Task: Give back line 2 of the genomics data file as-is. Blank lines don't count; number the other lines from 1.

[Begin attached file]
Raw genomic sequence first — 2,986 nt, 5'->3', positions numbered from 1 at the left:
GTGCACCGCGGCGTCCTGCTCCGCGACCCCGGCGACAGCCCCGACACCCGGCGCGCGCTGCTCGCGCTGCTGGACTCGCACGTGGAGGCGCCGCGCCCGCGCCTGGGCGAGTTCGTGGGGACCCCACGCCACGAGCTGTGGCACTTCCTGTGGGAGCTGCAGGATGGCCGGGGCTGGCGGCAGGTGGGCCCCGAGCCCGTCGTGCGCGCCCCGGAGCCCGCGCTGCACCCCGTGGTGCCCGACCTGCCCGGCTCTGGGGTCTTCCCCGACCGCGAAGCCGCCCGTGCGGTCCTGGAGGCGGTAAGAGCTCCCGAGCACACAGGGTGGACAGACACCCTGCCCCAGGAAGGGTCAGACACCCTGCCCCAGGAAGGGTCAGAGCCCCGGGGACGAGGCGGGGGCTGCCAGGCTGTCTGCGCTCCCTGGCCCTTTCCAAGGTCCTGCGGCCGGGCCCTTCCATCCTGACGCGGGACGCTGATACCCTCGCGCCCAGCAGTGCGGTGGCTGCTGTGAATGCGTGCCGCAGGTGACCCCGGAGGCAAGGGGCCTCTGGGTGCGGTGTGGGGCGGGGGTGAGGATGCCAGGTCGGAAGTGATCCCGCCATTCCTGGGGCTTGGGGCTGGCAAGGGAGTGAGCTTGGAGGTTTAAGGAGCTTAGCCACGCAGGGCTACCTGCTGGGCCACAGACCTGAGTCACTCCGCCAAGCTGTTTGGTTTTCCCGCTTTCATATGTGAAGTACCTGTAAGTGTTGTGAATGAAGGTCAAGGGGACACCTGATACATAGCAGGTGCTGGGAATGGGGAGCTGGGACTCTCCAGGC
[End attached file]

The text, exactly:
GTGCACCGCGGCGTCCTGCTCCGCGACCCCGGCGACAGCCCCGACACCCGGCGCGCGCTGCTCGCGCTGCTGGACTCGCACGTGGAGGCGCCGCGCCCGCGCCTGGGCGAGTTCGTGGGGACCCCACGCCACGAGCTGTGGCACTTCCTGTGGGAGCTGCAGGATGGCCGGGGCTGGCGGCAGGTGGGCCCCGAGCCCGTCGTGCGCGCCCCGGAGCCCGCGCTGCACCCCGTGGTGCCCGACCTGCCCGGCTCTGGGGTCTTCCCCGACCGCGAAGCCGCCCGTGCGGTCCTGGAGGCGGTAAGAGCTCCCGAGCACACAGGGTGGACAGACACCCTGCCCCAGGAAGGGTCAGACACCCTGCCCCAGGAAGGGTCAGAGCCCCGGGGACGAGGCGGGGGCTGCCAGGCTGTCTGCGCTCCCTGGCCCTTTCCAAGGTCCTGCGGCCGGGCCCTTCCATCCTGACGCGGGACGCTGATACCCTCGCGCCCAGCAGTGCGGTGGCTGCTGTGAATGCGTGCCGCAGGTGACCCCGGAGGCAAGGGGCCTCTGGGTGCGGTGTGGGGCGGGGGTGAGGATGCCAGGTCGGAAGTGATCCCGCCATTCCTGGGGCTTGGGGCTGGCAAGGGAGTGAGCTTGGAGGTTTAAGGAGCTTAGCCACGCAGGGCTACCTGCTGGGCCACAGACCTGAGTCACTCCGCCAAGCTGTTTGGTTTTCCCGCTTTCATATGTGAAGTACCTGTAAGTGTTGTGAATGAAGGTCAAGGGGACACCTGATACATAGCAGGTGCTGGGAATGGGGAGCTGGGACTCTCCAGGC